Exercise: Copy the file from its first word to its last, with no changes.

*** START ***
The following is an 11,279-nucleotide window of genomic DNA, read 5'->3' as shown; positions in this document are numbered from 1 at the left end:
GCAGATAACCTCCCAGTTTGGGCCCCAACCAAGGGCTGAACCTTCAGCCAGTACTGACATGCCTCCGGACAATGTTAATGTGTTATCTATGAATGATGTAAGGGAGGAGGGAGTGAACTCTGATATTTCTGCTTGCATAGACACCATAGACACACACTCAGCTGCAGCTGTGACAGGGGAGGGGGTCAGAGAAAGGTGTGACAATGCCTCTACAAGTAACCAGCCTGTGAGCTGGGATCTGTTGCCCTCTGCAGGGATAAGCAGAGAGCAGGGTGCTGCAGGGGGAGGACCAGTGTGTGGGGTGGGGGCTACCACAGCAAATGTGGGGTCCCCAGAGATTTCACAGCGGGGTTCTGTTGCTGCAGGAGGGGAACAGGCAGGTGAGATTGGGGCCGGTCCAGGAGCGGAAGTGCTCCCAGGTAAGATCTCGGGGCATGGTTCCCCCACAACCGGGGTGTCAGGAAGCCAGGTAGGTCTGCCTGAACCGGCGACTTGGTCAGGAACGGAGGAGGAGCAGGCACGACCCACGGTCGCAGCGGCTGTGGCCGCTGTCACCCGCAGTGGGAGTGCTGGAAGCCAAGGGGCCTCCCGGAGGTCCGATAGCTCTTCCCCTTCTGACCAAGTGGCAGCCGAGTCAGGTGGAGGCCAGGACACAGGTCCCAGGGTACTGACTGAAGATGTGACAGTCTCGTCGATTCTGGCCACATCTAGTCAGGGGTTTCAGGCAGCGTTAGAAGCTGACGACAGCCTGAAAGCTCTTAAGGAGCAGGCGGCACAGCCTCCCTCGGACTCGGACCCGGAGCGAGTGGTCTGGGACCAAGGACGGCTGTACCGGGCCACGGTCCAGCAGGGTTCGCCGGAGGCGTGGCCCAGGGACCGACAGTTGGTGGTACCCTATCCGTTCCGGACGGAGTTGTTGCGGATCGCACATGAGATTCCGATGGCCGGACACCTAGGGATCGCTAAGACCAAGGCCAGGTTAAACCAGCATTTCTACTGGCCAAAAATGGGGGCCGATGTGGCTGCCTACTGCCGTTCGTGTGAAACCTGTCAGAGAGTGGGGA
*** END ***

The following is an 11,279-nucleotide window of genomic DNA, read 5'->3' as shown; positions in this document are numbered from 1 at the left end:
GCAGATAACCTCCCAGTTTGGGCCCCAACCAAGGGCTGAACCTTCAGCCAGTACTGACATGCCTCCGGACAATGTTAATGTGTTATCTATGAATGATGTAAGGGAGGAGGGAGTGAACTCTGATATTTCTGCTTGCATAGACACCATAGACACACACTCAGCTGCAGCTGTGACAGGGGAGGGGGTCAGAGAAAGGTGTGACAATGCCTCTACAAGTAACCAGCCTGTGAGCTGGGATCTGTTGCCCTCTGCAGGGATAAGCAGAGAGCAGGGTGCTGCAGGGGGAGGACCAGTGTGTGGGGTGGGGGCTACCACAGCAAATGTGGGGTCCCCAGAGATTTCACAGCGGGGTTCTGTTGCTGCAGGAGGGGAACAGGCAGGTGAGATTGGGGCCGGTCCAGGAGCGGAAGTGCTCCCAGGTAAGATCTCGGGGCATGGTTCCCCCACAACCGGGGTGTCAGGAAGCCAGGTAGGTCTGCCTGAACCGGCGACTTGGTCAGGAACGGAGGAGGAGCAGGCACGACCCACGGTCGCAGCGGCTGTGGCCGCTGTCACCCGCAGTGGGAGTGCTGGAAGCCAAGGGGCCTCCCGGAGGTCCGATAGCTCTTCCCCTTCTGACCAAGTGGCAGCCGAGTCAGGTGGAGGCCAGGACACAGGTCCCAGGGTACTGACTGAAGATGTGACAGTCTCGTCGATTCTGGCCACATCTAGTCAGGGGTTTCAGGCAGCGTTAGAAGCTGACGACAGCCTGAAAGCTCTTAAGGAGCAGGCGGCACAGCCTCCCTCGGACTCGGACCCGGAGCGAGTGGTCTGGGACCAAGGACGGCTGTACCGGGCCACGGTCCAGCAGGGTTCGCCGGAGGCGTGGCCCAGGGACCGACAGTTGGTGGTACCCTATCCGTTCCGGACGGAGTTGTTGCGGATCGCACATGAGATTCCGATGGCCGGACACCTAGGGATCGCTAAGACCAAGGCCAGGTTAAACCAGCATTTCTACTGGCCAAAAATGGGGGCCGATGTGGCTGCCTACTGCCGTTCGTGTGAAACCTGTCAGAGAGTGGGGA